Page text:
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#21 Post by oldsheperd » Tue Dec 27, 2005 3:20 pm

Galen, I think Committe for the Liberration of Iran was akin to White House Iraq Group also.

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Galen Young
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#22 Post by Galen Young » Wed Dec 28, 2005 2:31 pm

:shock:
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Fletch F. Fletch
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#23 Post by Fletch F. Fletch » Tue Jan 03, 2006 5:14 pm

An interesting article on the script changes:

http://www.boingboing.net/2005/12/28/sy ... lay_s.html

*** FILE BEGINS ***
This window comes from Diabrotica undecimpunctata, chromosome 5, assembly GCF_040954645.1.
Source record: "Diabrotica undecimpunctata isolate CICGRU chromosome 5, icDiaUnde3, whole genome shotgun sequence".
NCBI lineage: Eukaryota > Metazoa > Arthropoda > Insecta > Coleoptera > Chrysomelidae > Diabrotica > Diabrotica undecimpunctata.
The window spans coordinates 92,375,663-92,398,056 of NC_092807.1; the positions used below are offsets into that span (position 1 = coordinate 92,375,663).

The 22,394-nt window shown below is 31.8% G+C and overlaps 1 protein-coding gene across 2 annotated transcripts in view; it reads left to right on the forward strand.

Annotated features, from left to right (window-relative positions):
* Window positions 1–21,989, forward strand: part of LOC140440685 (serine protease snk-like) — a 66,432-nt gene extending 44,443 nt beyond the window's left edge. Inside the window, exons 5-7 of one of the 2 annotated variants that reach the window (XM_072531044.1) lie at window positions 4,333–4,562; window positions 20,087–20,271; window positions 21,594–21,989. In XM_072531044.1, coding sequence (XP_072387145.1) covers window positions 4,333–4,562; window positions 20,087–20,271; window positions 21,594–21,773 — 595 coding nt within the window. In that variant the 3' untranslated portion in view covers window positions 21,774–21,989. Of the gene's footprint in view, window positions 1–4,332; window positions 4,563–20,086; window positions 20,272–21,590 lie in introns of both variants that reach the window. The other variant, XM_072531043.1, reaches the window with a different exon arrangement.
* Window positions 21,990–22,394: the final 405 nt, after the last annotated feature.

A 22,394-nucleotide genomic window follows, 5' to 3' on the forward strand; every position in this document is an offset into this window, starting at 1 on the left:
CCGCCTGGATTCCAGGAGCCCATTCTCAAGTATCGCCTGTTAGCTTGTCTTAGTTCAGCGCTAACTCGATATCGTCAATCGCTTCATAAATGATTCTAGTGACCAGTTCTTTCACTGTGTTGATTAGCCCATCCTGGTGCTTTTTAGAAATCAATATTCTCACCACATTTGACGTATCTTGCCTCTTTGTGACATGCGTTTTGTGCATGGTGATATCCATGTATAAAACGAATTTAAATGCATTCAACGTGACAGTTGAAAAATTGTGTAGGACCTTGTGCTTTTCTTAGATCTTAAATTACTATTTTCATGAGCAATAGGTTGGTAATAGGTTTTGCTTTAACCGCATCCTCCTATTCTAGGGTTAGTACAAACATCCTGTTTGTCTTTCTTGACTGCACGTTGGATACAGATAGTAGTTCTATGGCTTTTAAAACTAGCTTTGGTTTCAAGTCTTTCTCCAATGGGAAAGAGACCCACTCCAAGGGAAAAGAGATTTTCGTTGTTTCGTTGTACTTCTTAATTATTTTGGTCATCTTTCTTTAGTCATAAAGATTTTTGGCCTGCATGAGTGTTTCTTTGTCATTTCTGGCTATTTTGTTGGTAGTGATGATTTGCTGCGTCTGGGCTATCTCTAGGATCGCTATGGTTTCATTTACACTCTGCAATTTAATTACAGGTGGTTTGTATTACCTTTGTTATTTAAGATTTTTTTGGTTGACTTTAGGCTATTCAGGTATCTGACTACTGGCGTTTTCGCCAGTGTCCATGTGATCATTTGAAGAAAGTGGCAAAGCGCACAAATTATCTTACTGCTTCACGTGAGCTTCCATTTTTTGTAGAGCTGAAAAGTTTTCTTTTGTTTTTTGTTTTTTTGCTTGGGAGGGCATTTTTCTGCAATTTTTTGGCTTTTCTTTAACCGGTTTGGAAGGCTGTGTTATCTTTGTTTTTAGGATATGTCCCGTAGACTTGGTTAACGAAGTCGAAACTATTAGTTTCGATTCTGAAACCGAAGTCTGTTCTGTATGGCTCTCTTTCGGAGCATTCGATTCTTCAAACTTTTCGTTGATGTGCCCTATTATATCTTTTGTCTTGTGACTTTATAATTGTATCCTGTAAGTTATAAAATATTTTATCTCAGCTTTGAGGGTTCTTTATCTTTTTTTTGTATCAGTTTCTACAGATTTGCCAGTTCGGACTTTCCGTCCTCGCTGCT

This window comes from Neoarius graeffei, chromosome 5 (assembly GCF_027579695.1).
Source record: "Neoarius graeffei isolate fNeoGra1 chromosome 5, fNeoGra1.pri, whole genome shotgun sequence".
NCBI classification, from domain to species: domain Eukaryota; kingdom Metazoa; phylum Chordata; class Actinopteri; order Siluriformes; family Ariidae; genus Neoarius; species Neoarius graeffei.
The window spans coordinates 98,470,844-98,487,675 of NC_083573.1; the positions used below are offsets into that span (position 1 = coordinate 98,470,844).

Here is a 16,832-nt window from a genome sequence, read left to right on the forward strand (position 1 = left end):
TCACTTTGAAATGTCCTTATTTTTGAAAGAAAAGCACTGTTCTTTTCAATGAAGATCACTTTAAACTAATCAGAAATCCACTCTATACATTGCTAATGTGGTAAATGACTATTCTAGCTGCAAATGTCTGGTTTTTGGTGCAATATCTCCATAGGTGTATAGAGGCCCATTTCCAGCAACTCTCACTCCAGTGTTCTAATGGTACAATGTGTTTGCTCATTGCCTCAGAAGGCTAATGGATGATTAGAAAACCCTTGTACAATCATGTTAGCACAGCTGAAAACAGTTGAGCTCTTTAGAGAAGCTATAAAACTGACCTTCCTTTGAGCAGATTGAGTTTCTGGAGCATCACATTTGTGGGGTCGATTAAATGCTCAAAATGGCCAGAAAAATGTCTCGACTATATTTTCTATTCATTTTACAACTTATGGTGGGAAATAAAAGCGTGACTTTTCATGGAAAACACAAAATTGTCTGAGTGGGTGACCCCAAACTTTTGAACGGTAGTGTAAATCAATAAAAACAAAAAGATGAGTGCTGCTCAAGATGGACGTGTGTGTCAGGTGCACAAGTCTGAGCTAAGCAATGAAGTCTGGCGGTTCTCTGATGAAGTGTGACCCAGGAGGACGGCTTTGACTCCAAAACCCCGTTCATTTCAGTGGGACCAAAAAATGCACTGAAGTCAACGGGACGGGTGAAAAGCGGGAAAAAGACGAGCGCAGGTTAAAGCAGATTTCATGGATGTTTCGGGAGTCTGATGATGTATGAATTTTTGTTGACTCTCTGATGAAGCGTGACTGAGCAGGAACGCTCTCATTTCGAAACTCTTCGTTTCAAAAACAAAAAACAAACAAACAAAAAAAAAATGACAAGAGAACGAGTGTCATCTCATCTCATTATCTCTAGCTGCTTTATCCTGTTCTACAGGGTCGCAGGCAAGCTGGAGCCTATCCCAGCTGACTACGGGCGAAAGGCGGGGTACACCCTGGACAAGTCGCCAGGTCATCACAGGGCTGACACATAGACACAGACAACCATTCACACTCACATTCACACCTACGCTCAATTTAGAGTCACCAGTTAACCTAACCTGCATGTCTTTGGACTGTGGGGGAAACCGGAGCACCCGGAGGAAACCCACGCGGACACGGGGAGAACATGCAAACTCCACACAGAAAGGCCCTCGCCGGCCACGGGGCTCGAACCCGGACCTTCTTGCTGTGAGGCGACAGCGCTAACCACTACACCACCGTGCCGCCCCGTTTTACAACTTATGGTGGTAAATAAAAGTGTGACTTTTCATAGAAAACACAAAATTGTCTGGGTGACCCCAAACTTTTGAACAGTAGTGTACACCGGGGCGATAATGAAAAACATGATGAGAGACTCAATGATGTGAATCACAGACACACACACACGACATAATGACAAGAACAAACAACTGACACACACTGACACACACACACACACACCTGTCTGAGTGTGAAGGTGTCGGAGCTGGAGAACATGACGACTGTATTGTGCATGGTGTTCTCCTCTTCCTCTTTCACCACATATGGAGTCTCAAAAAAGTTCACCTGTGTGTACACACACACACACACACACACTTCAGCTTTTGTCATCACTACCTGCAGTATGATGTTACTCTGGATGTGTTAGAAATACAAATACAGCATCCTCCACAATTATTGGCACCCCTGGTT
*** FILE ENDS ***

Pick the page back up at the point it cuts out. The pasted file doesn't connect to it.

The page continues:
Including a link to the screenplay: http://pdl.warnerbros.com/wbmovies/syri ... enplay.pdf

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Fletch F. Fletch
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#24 Post by Fletch F. Fletch » Wed Mar 08, 2006 1:49 pm

Andre Jurieu wrote:I completely agree that Syriana is a decent primer for people who are ignorant of the oil industry, especially since it delivers it's message in an somewhat entertaining manner (smuggle in the edumacation with the explosions, I guess).